In order to avoid shortage of food at critical times in rearing ponds, a procedure known as the ‘progression method’ is practised by many farmers in the Philippines (fig. 21.10). Rearing is carried out in two stages. The fingerlings grow for a certain period in one pond and are then transferred to another pond where they grow to the market size. The food resources in both ponds are not exhausted and several crops can be raised through proper management. This method has been further improved to a so-called ‘modular method’, which involves a three-stage rearing. Three contiguous ponds form a series, progressively increasing in size at a ratio of 1:2:4. The first pond is stocked at a density of 15000/ha. After about six to seven weeks the stock is transferred to the second pond, and after about four to five weeks to the third pond, until they reach market size. As soon as a pond is emptied, it is prepared to receive the next stock.


A more intensive system of stocking developed in Taiwan consists of stocking different sized groups and repeated selective harvesting, and this is sometimes referred to as the ‘multisize stocking method’. Initial stocking may be with three size groups; for example, 3000 fingerlings of average length 5cm, 2000 of 15cm length, and 2000 of 18cm length. Subsequent stocking may be with smaller fingerlings (for example, of 5cm length) at about one to two month intervals, at the rate of 2000–3000 per ha each time. Repeated selective harvesting is performed three to five times to remove the market-sized fish.


Feeding and pond management


As milkfish farming is largely based on the production of natural food, artificial feeding is resorted to only in special circumstances, when the natural food production is not adequate. Locally available feedstuffs like rice bran, peanut meal and soybean meal are used for supplementary feeding. The feeding rate in rearing ponds in Taiwan is generally 30kg rice bran or 25kg soybean or peanut meal per ha daily.


An important aspect of pond management consists of reducing or eradicating organisms that disturb or feed on benthic growths in ponds. Chironomid larvae, polychaete worms and snails are the most common pests. Taiwanese farmers use different types of pesticides to eradicate them. The application of lime and urea for the initial preparation of milkfish ponds usually helps to reduce the growth of these organisms.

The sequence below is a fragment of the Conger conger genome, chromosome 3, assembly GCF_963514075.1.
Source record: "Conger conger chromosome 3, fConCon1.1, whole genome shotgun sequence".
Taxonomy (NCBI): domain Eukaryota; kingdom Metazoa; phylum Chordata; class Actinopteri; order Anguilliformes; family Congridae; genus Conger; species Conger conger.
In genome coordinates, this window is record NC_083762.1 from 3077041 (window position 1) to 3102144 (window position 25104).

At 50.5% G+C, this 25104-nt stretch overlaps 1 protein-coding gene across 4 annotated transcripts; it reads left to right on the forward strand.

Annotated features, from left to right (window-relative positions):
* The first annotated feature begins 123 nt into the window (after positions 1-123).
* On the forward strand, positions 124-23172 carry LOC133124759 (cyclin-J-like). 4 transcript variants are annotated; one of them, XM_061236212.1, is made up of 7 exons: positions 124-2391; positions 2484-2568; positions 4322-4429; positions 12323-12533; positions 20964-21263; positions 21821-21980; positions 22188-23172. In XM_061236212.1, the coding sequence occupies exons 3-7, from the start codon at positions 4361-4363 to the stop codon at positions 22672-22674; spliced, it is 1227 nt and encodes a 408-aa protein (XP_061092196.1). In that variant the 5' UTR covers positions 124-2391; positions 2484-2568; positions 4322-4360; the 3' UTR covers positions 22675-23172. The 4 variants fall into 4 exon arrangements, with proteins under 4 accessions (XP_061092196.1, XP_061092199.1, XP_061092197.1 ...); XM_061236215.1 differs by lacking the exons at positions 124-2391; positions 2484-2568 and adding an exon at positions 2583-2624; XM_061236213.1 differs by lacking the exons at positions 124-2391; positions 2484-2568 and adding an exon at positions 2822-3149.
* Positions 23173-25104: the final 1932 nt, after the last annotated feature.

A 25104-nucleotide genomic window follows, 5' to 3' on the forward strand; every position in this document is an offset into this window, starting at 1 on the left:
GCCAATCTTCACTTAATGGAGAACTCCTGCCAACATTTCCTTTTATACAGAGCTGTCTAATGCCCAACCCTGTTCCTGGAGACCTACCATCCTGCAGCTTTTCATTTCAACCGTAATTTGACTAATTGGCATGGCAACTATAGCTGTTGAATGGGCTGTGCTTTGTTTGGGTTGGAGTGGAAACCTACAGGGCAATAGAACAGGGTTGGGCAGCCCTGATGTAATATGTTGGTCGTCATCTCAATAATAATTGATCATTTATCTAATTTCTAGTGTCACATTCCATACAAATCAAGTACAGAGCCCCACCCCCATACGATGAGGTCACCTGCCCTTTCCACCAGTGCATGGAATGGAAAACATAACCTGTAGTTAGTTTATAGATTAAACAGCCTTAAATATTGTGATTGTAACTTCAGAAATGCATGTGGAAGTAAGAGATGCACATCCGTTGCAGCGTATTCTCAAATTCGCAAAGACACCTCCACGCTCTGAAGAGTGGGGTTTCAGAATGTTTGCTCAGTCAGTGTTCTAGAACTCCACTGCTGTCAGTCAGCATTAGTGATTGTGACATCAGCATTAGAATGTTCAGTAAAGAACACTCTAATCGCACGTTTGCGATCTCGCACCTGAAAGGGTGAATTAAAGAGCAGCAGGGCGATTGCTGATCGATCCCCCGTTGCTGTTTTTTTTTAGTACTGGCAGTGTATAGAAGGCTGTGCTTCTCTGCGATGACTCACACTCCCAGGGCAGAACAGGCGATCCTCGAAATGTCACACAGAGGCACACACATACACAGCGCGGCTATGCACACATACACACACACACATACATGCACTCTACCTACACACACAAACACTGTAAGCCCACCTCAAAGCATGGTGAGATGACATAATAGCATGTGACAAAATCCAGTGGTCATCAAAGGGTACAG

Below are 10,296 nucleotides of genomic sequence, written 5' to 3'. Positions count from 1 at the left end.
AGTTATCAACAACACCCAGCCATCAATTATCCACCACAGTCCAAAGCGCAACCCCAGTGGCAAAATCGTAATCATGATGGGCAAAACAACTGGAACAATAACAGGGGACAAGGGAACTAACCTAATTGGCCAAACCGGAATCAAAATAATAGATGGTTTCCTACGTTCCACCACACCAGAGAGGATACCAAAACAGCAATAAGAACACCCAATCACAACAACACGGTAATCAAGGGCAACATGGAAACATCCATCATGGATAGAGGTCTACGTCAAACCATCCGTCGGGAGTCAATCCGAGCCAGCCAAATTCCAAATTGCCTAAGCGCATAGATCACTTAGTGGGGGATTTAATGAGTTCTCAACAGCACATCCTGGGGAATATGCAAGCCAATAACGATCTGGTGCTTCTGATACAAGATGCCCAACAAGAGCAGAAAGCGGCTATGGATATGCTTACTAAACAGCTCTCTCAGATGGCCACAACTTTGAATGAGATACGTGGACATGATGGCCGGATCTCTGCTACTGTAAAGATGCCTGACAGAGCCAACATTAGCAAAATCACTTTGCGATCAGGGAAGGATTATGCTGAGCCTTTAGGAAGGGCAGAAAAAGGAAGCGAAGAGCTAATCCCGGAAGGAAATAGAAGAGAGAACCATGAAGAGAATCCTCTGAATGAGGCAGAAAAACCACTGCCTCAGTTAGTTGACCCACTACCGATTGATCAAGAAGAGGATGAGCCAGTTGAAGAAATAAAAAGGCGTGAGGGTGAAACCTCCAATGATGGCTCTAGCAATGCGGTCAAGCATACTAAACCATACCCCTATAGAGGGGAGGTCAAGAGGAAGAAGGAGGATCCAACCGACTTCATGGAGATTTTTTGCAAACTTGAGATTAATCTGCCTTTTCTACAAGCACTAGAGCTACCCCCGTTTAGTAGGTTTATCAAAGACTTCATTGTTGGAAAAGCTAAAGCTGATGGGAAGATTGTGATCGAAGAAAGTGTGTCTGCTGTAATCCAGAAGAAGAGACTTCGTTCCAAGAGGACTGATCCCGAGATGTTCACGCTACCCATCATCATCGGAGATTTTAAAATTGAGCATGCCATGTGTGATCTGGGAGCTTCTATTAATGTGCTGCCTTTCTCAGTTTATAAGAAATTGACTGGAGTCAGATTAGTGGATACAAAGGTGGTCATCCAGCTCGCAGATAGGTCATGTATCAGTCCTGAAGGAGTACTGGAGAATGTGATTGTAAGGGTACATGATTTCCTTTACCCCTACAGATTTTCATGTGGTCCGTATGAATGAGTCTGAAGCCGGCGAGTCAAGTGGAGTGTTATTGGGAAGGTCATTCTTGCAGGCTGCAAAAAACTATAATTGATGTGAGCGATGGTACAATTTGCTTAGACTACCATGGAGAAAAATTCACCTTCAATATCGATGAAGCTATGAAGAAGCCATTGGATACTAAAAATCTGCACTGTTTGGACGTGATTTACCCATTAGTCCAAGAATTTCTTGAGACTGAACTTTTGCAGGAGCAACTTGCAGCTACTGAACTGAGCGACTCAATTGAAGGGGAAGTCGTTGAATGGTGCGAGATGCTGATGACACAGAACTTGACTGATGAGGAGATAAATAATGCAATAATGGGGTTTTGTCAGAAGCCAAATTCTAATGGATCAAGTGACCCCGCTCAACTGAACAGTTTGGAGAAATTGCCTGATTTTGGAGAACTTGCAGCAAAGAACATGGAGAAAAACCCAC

There are very few known diseases of milk-fish. Schuster (1952) observed a condition described as ‘catching cold’ when there is a sudden lowering of temperature in shallow ponds. The symptoms are a milky discoloration of the skin and sluggish movements. After two or three days, portions of skin may drop off. No mortality has been observed.


Pen culture


Pen culture of milkfish is practised in the eutrophic lakes of the Philippines, especially in Laguna de Bay. As mentioned, most of these pens are enclosed by synthetic netting of suitable mesh size, installed on a framework of bamboo poles dug deep into the lake bottom (see fig. 6.34). The size of the pens varies considerably from 1.5ha to as much as 100ha. The most common size appears to be between 10 and 20ha. When fingerlings have to be reared on site, a nursery pen is constructed within the rearing pen. It is made of smaller-meshed netting and usually measures around 20m x 20m with a depth of at least 1.5m.


The stocking rate depends on the density of planktonic blooms in the lake. Generally, it varies between 10000 and 20000 fingerlings per ha in the main pen, and 100 fry per m3 in the nursery pen. Supplementary feeding with rice bran, copra meal, soybean meal, etc., is provided in the nursery, and it may take up to one month for the fry to grow to fingerlings of about 20g size. Fingerlings stocked in the rearing pen feed on natural food in the lake and no artificial feed is provided. Multiple stocking and harvesting can be practised in pens, as in ponds, if there is a dependable supply of fingerlings. Depending on local conditions, it may take four to five months for the fingerlings to reach marketable size in pens.


One of the major hazards in such eutrophic lakes is the occurrence of fish kills due to anoxia caused by death and decay of algal blooms.